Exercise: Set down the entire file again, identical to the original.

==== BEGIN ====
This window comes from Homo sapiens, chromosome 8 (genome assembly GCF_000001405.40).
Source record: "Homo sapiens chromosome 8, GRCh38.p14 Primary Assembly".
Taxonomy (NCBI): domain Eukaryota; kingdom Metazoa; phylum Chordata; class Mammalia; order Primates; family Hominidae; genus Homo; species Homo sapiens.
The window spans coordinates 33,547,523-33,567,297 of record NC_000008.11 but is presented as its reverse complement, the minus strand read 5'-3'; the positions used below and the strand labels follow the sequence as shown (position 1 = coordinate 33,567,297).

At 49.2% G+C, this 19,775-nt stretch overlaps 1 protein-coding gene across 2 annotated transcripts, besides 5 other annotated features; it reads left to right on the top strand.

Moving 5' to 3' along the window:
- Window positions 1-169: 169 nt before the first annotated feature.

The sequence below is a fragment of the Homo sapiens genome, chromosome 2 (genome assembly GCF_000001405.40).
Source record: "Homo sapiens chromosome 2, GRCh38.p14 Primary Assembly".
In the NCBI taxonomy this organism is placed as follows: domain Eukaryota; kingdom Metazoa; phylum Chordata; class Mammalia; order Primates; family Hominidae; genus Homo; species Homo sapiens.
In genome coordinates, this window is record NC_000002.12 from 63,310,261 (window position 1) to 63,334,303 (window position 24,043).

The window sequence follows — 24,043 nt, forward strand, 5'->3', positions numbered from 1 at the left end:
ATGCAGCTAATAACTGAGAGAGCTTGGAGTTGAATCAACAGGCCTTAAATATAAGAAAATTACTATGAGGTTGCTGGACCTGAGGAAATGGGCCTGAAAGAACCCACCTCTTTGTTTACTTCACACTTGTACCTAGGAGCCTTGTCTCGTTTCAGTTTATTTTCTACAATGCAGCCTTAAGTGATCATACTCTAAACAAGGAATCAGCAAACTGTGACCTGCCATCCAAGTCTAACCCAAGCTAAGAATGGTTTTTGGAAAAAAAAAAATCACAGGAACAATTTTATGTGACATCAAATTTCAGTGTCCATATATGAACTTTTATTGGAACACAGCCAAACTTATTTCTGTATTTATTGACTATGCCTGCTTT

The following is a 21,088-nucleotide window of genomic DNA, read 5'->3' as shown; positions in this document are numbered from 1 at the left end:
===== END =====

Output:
This window comes from Homo sapiens, chromosome 8 (genome assembly GCF_000001405.40).
Source record: "Homo sapiens chromosome 8, GRCh38.p14 Primary Assembly".
Taxonomy (NCBI): domain Eukaryota; kingdom Metazoa; phylum Chordata; class Mammalia; order Primates; family Hominidae; genus Homo; species Homo sapiens.
The window spans coordinates 33,547,523-33,567,297 of record NC_000008.11 but is presented as its reverse complement, the minus strand read 5'-3'; the positions used below and the strand labels follow the sequence as shown (position 1 = coordinate 33,567,297).

At 49.2% G+C, this 19,775-nt stretch overlaps 1 protein-coding gene across 2 annotated transcripts, besides 5 other annotated features; it reads left to right on the top strand.

Moving 5' to 3' along the window:
- Window positions 1-169: 169 nt before the first annotated feature.

The sequence below is a fragment of the Homo sapiens genome, chromosome 2 (genome assembly GCF_000001405.40).
Source record: "Homo sapiens chromosome 2, GRCh38.p14 Primary Assembly".
In the NCBI taxonomy this organism is placed as follows: domain Eukaryota; kingdom Metazoa; phylum Chordata; class Mammalia; order Primates; family Hominidae; genus Homo; species Homo sapiens.
In genome coordinates, this window is record NC_000002.12 from 63,310,261 (window position 1) to 63,334,303 (window position 24,043).

The window sequence follows — 24,043 nt, forward strand, 5'->3', positions numbered from 1 at the left end:
ATGCAGCTAATAACTGAGAGAGCTTGGAGTTGAATCAACAGGCCTTAAATATAAGAAAATTACTATGAGGTTGCTGGACCTGAGGAAATGGGCCTGAAAGAACCCACCTCTTTGTTTACTTCACACTTGTACCTAGGAGCCTTGTCTCGTTTCAGTTTATTTTCTACAATGCAGCCTTAAGTGATCATACTCTAAACAAGGAATCAGCAAACTGTGACCTGCCATCCAAGTCTAACCCAAGCTAAGAATGGTTTTTGGAAAAAAAAAAATCACAGGAACAATTTTATGTGACATCAAATTTCAGTGTCCATATATGAACTTTTATTGGAACACAGCCAAACTTATTTCTGTATTTATTGACTATGCCTGCTTT

The following is a 21,088-nucleotide window of genomic DNA, read 5'->3' as shown; positions in this document are numbered from 1 at the left end: